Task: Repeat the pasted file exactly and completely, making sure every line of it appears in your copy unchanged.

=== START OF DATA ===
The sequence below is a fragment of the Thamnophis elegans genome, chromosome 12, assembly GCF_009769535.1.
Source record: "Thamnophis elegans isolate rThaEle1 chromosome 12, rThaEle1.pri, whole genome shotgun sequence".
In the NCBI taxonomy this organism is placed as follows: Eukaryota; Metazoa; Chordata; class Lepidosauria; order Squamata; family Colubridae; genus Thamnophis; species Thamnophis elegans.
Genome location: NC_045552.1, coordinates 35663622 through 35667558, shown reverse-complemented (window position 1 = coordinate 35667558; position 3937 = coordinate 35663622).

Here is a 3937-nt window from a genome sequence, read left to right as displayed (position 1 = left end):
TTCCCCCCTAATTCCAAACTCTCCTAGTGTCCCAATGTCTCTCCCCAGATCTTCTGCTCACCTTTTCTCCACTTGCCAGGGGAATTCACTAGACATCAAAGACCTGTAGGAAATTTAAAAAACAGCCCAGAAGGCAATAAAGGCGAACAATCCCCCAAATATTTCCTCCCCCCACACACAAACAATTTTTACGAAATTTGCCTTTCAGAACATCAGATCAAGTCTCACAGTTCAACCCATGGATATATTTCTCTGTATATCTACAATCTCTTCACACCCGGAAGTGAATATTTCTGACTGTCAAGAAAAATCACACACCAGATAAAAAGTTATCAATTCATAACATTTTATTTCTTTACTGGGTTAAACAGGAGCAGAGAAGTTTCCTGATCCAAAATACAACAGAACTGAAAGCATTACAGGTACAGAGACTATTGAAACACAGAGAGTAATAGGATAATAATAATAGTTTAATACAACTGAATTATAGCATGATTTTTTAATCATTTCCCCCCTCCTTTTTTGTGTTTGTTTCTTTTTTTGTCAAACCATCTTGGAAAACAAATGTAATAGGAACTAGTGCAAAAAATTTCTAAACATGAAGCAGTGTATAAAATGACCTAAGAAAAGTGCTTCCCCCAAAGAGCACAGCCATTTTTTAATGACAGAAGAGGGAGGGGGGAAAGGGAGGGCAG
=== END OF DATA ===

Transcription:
The sequence below is a fragment of the Thamnophis elegans genome, chromosome 12, assembly GCF_009769535.1.
Source record: "Thamnophis elegans isolate rThaEle1 chromosome 12, rThaEle1.pri, whole genome shotgun sequence".
In the NCBI taxonomy this organism is placed as follows: Eukaryota; Metazoa; Chordata; class Lepidosauria; order Squamata; family Colubridae; genus Thamnophis; species Thamnophis elegans.
Genome location: NC_045552.1, coordinates 35663622 through 35667558, shown reverse-complemented (window position 1 = coordinate 35667558; position 3937 = coordinate 35663622).

Here is a 3937-nt window from a genome sequence, read left to right as displayed (position 1 = left end):
TTCCCCCCTAATTCCAAACTCTCCTAGTGTCCCAATGTCTCTCCCCAGATCTTCTGCTCACCTTTTCTCCACTTGCCAGGGGAATTCACTAGACATCAAAGACCTGTAGGAAATTTAAAAAACAGCCCAGAAGGCAATAAAGGCGAACAATCCCCCAAATATTTCCTCCCCCCACACACAAACAATTTTTACGAAATTTGCCTTTCAGAACATCAGATCAAGTCTCACAGTTCAACCCATGGATATATTTCTCTGTATATCTACAATCTCTTCACACCCGGAAGTGAATATTTCTGACTGTCAAGAAAAATCACACACCAGATAAAAAGTTATCAATTCATAACATTTTATTTCTTTACTGGGTTAAACAGGAGCAGAGAAGTTTCCTGATCCAAAATACAACAGAACTGAAAGCATTACAGGTACAGAGACTATTGAAACACAGAGAGTAATAGGATAATAATAATAGTTTAATACAACTGAATTATAGCATGATTTTTTAATCATTTCCCCCCTCCTTTTTTGTGTTTGTTTCTTTTTTTGTCAAACCATCTTGGAAAACAAATGTAATAGGAACTAGTGCAAAAAATTTCTAAACATGAAGCAGTGTATAAAATGACCTAAGAAAAGTGCTTCCCCCAAAGAGCACAGCCATTTTTTAATGACAGAAGAGGGAGGGGGGAAAGGGAGGGCAG